Median household incomes are on the way up in the Tampa and Sarasota-Bradenton regions, according to a new report from PNC Financial Services Group.
But the gap between local and national wages remains a tough obstacle to overcome, the report adds.
An analysis of U.S. Census Bureau data and Moody's Analytics, the wage and income information is part of PNC's third quarter Tampa Bay market outlook.
On the positive side, according to PNC estimates, the median household income has “likely recovered” from its 9% drop during the recession, the report states. The bank forecasts incomes will continue to rise, from around $47,000 a year to $50,000 by 2017. “A tighter labor market and increases in mid-wage employment in such industries as construction, finance and professional services will lift average wages slowly over the next several quarters,” the report states.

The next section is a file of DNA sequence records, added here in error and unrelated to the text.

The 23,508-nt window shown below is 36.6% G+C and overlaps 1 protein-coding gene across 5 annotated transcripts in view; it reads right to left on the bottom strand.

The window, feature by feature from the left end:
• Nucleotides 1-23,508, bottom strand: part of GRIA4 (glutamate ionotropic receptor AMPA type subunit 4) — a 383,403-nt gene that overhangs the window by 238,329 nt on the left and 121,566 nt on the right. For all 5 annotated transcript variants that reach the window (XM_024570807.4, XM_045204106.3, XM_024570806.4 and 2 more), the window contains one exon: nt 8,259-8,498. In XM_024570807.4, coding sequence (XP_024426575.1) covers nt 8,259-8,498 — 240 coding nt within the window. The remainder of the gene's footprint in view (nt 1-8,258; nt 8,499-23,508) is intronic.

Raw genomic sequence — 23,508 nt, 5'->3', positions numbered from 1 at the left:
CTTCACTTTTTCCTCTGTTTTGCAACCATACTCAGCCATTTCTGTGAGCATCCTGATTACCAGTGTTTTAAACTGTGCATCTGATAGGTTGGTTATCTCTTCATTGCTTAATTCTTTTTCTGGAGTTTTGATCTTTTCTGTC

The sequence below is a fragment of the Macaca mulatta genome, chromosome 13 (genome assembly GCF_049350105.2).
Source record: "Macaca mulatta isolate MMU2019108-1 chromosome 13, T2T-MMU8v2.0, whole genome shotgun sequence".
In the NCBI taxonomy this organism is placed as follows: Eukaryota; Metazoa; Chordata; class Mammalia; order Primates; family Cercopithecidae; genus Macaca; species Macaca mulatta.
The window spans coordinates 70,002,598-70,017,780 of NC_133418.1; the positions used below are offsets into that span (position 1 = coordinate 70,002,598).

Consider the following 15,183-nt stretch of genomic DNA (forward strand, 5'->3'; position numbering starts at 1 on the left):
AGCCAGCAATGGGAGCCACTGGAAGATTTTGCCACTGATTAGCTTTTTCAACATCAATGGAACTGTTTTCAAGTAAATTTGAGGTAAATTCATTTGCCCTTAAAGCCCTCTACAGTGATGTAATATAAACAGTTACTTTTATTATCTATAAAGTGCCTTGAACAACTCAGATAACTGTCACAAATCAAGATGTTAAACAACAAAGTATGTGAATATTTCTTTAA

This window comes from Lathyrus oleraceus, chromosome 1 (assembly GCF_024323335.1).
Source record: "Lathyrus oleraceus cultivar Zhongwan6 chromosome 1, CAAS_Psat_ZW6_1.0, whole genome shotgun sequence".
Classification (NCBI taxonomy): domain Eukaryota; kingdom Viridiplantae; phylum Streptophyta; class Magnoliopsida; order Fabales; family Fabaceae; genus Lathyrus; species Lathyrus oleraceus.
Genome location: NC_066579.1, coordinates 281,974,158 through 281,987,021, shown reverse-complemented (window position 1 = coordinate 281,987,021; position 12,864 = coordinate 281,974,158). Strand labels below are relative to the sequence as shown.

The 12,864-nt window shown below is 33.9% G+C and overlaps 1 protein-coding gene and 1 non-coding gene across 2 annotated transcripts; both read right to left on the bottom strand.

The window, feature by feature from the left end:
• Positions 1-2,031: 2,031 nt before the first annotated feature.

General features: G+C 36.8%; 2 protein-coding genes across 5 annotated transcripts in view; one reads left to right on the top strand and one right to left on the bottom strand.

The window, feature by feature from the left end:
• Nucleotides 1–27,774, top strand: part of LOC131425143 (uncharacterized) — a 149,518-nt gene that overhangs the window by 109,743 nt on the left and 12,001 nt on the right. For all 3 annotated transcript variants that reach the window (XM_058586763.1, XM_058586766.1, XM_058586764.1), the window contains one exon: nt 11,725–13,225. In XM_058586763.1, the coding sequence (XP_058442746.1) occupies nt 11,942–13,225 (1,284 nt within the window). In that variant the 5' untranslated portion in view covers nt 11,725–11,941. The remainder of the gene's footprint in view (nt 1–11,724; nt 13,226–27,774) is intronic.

Yet the income increases, say PNC analysts, aren't likely to dent the gap between regional and national median incomes in the “foreseeable future.” It's a stark gap: The median income in the region was about 7% below the national income in 2006, according to the report. That gap, analysts say, has likely widened to about 11%.
Of the two metro areas, North Port-Bradenton-Sarasota enjoys much faster earnings growth because of the better mix of jobs being created, according to the report. In Tampa, most of the jobs being added are in low-wage sectors, including retail, leisure and hospitality. That factor, the report states, “limits the region's potential to close the gap.”